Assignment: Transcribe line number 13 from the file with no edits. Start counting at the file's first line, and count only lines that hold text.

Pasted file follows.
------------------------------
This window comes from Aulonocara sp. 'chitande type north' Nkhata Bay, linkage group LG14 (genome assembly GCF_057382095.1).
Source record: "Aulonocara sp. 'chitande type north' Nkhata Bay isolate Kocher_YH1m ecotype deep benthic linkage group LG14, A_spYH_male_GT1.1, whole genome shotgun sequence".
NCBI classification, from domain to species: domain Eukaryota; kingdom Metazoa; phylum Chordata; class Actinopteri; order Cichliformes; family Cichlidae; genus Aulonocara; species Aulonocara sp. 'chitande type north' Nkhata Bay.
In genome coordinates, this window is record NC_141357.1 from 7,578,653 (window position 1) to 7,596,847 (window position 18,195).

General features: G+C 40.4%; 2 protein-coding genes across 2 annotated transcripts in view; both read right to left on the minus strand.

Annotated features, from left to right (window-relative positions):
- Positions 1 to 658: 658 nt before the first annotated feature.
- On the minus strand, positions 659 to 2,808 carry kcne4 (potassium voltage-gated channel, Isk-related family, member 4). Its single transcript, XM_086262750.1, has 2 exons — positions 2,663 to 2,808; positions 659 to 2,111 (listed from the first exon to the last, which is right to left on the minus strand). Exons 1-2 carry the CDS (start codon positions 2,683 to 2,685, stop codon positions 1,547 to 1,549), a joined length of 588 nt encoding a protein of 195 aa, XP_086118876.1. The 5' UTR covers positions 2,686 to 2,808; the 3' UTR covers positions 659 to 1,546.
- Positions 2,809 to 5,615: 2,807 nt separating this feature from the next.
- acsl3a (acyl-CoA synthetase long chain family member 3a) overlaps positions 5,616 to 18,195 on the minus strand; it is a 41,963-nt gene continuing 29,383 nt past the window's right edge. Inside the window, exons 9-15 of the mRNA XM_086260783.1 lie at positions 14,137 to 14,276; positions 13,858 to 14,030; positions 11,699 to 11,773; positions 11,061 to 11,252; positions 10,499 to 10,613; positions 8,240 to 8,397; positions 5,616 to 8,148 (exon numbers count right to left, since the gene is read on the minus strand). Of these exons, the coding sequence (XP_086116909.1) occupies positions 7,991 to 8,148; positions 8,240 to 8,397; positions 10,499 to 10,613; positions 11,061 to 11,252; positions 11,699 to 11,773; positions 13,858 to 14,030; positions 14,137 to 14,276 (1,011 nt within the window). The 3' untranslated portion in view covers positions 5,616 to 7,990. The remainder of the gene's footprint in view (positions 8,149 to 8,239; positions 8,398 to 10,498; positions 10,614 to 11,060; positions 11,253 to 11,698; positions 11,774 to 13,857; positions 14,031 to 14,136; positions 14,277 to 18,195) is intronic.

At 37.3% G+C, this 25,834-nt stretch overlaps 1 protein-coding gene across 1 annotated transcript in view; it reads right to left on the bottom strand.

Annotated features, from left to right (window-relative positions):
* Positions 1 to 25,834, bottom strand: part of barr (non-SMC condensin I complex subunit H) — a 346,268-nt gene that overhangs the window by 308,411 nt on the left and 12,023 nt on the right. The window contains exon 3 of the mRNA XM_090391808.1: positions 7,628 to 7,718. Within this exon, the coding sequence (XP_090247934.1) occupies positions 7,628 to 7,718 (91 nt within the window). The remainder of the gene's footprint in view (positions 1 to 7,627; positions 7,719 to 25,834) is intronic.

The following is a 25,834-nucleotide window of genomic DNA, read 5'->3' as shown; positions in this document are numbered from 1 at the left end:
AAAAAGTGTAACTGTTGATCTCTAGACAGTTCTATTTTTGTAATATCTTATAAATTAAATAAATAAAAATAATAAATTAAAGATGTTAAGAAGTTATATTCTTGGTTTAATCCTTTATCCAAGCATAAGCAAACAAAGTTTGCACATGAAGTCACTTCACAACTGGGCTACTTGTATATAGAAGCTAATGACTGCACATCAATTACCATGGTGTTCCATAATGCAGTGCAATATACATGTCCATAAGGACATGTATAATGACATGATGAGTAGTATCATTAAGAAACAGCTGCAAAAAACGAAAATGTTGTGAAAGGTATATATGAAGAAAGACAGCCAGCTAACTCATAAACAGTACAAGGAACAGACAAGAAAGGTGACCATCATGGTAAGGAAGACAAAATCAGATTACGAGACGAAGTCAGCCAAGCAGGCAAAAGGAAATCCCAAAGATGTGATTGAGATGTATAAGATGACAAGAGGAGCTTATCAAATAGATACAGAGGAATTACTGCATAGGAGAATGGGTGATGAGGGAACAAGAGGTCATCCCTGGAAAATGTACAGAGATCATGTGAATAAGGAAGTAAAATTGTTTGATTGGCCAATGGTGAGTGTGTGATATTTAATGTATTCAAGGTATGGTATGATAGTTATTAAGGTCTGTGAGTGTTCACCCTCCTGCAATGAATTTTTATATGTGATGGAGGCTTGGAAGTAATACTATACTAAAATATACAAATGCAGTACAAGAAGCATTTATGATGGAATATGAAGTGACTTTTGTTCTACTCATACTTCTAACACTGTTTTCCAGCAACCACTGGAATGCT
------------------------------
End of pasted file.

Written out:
* Positions 1 to 25,834, bottom strand: part of barr (non-SMC condensin I complex subunit H) — a 346,268-nt gene that overhangs the window by 308,411 nt on the left and 12,023 nt on the right. The window contains exon 3 of the mRNA XM_090391808.1: positions 7,628 to 7,718. Within this exon, the coding sequence (XP_090247934.1) occupies positions 7,628 to 7,718 (91 nt within the window). The remainder of the gene's footprint in view (positions 1 to 7,627; positions 7,719 to 25,834) is intronic.